The novel is imperfect in a way that leaves you marveling at the many things it does right and looking forward to the author's next move.
If that's all a novel does for a reviewer, I'd just as soon wait for the author's next move and skip this one.
Dave Itzkoff does a good job with Julie Phillips' new biography of Alice B. Sheldon, aka James Tiptree, Jr. I've never heard of Tiptree/Sheldon before, but this article makes me want to start catching up. I'm particularly intrigued by one point Itzkoff brushes over: author Sheldon killed her ailing, aging husband and then killed herself. That puts her in an exclusive (and sorry) club, along with William S. Burroughs, of writers who have committed murder.
Field Maloney provides a nice introduction to New Orleans-based Poppy Z. Brite's Soul Kitchen, which sounds quite intriguing. Poetry critic David Kirby's review of Maggie Dietz's Perennial Fall is a pleasure to read.
This weekend's only dull note is (no big surprise) the endpaper by Rachel Donadio, which takes us inside exclusive writers' colonies like Yaddo and MacDowell. Donadio's article is too chirpy in tone, and it fails to draw any surprising conclusions. I also can't imagine why the article lists several novels that contain scenes depicting workshops like Yaddo or MacDowell but fails to mention Jonathan Ames' Wake Up Sir!, a truly original comic novel that takes place almost entirely at a colony based on Yaddo.
I'm on vacation starting right this second, and the delightful Jamelah Earle is going to be holding this place down all week.
Jamelah has been with LitKicks since the days when sock puppets roamed the world, and I'm also glad to report that she will be contributing more often to LitKicks in the future. I've been overloaded lately (NOTE TO SELF: if you join the Litblog Co-op you are going to start getting five times as many review books in the mail ...) and so I've asked Jamelah if she can pitch in occasionally with her own takes on the literary topics of the day. Be nice to her this week -- I'll be on the beach! Have fun.
It's occurred to me that many people visit LitKicks regularly but never post on our poetry forum because they don't know what it's all about. Action Poetry is a free-form showcase for amateur or professional poets or writers. You can post an original piece, or you can write a response to another writer's poem. We try to maintain a zen atmosphere on this page -- each poem simply exists for the sake of existing, and may or may not get a response. There is no "official voice", and we never interrupt the flow to make announcements or provide structure of any kind. You may never know whether anybody liked your poem or not, and that's how Action Poetry works.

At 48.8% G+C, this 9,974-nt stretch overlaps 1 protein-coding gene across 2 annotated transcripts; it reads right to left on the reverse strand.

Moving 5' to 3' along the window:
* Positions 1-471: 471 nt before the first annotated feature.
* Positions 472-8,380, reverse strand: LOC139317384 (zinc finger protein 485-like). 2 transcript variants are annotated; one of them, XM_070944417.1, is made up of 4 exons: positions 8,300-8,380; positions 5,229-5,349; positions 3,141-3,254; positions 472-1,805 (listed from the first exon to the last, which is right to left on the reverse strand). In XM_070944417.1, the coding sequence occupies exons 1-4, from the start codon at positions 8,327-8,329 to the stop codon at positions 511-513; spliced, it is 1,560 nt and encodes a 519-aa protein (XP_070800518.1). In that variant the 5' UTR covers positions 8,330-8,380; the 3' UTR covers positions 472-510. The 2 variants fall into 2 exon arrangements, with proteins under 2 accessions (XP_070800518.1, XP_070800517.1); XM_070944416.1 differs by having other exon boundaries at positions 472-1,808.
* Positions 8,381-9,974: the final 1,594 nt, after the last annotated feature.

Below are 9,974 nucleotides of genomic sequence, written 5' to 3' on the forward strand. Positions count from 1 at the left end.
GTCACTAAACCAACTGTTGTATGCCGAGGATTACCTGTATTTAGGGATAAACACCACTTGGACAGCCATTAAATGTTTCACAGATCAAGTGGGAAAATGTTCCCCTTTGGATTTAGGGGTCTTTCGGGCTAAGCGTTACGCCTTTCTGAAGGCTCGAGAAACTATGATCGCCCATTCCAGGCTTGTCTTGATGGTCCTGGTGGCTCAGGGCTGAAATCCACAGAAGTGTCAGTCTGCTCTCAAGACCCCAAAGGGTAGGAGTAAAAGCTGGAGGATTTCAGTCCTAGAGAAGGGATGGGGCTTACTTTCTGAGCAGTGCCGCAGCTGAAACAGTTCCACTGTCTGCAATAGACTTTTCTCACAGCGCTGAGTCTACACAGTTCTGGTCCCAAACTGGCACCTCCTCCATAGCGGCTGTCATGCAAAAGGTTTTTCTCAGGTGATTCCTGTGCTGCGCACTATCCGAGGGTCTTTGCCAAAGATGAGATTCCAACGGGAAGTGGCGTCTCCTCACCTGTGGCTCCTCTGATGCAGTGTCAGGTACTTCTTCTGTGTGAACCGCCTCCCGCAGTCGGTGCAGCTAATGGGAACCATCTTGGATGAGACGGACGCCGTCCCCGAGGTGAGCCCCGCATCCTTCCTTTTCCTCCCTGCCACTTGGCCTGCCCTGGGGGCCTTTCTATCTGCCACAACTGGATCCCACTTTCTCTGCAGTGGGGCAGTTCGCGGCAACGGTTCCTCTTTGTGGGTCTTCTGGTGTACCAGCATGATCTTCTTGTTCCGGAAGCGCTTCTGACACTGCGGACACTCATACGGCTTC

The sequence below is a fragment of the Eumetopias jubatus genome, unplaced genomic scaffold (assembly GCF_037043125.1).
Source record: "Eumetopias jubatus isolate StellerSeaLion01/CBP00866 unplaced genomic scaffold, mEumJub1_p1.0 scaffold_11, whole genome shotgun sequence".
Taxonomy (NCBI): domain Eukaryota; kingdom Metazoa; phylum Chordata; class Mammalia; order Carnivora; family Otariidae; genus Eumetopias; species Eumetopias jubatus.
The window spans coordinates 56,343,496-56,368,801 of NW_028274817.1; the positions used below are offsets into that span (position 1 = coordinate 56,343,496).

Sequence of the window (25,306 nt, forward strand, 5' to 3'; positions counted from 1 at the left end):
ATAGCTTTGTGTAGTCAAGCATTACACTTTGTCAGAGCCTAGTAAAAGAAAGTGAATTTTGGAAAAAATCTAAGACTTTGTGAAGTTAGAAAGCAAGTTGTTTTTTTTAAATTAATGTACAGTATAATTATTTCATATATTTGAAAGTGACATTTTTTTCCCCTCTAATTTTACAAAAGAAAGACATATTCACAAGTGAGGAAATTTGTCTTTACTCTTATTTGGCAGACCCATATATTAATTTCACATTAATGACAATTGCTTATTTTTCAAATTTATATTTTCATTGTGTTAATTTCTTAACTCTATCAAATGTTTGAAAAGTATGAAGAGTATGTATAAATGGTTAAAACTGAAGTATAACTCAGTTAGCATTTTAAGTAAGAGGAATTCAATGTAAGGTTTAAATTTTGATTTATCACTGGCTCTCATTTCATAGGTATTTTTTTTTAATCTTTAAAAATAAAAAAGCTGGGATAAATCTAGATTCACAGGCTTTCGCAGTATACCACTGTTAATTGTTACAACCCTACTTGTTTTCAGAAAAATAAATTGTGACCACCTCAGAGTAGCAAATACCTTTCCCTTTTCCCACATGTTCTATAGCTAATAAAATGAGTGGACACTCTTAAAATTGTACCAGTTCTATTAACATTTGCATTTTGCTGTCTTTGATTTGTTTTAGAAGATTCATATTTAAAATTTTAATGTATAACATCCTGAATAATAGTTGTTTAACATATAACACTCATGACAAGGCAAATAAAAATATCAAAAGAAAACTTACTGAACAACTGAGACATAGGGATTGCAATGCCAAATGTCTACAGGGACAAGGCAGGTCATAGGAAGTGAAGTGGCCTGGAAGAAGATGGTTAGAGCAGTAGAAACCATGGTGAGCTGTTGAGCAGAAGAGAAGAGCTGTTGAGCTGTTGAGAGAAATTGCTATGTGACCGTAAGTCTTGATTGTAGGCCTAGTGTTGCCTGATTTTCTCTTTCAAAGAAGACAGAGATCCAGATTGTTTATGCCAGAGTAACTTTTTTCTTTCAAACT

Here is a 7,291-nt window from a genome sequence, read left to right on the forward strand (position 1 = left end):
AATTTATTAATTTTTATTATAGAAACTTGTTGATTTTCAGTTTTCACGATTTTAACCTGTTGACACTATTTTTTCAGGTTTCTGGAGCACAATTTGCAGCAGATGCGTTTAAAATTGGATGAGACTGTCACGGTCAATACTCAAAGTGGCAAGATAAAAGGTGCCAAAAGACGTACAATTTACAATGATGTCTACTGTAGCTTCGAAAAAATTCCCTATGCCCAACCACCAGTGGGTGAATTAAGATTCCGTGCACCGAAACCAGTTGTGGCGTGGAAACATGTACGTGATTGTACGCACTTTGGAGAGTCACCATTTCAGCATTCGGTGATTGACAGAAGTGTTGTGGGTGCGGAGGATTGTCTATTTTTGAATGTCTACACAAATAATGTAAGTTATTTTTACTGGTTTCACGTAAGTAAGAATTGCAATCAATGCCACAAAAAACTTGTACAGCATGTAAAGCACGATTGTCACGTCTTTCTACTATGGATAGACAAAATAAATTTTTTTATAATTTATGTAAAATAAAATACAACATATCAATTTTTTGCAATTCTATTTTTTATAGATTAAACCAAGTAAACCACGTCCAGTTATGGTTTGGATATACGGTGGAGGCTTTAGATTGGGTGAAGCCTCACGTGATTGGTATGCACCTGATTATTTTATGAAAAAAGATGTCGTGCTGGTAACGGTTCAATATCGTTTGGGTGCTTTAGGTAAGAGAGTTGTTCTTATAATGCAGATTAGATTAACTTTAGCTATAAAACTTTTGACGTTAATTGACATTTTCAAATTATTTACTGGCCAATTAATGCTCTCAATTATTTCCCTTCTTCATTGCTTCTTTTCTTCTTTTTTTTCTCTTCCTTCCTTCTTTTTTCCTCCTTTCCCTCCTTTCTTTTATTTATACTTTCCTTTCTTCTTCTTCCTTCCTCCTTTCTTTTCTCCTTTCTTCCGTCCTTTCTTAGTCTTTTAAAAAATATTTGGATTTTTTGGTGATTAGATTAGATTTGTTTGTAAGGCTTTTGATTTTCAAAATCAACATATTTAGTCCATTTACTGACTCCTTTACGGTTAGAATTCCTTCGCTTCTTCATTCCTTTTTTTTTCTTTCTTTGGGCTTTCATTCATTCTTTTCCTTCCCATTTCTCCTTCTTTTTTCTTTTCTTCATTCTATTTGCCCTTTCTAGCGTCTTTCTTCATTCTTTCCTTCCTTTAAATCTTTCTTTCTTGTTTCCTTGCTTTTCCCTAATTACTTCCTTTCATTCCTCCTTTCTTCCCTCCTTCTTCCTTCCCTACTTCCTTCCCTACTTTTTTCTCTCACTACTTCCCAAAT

Any format, style or subject matter is okay, as long as you are sincerely trying to write well. We ask only a few things: check your spelling and formatting before you post, post only original work, and keep it short (this is not the place to upload your unpublished novel).
You can use Action Poetry as therapy, or you can use it to express secrets that won't fit on a postcard, or you can use it to show off your poetic skills. If you've never posted on Action Poetry before, all you have to do is create a LitKicks member name and you're all set.
Whoever you are, please consider writing us a poem soon.
I'd like to thank the contest's esteemed judges for making this decision, and I'd also like to thank the great LitKicks writing community for making the book happen. More than anything else, I want to brag about the fact that I totally called this one, Babe-Ruth style, back in December over at Metaxu Cafe. I knew we'd at least make it to the final round, because the writing in this book is that good.
Will we go all the way? Well, some of the other finalists look pretty good, so I'm going to refrain from calling it a second time (even the Bambino knew better than to push his luck). If our book doesn't win, the book I'd most like to get beaten by is Keith Thompson's novel Gus Openshaw's Whale Killing Journal, an appealingly bizarre sendup of Moby Dick featuring a white whale with a scar in the shape of a double letter 'B' on his forehead, which his hunters believe stands for 'blubbery bastard'.
We didn't have the budget for any big whales or other special effects when we published Action Poetry in 2004, but we hope we still have a chance.
In fact, through the happy accident of alphabetism, our book is at the very top of the list, and we like the way that feels. We believe we should win this award, and in a vain attempt to drum up a huge groundswell of popular support I'd like to talk about what this book is and how it came about.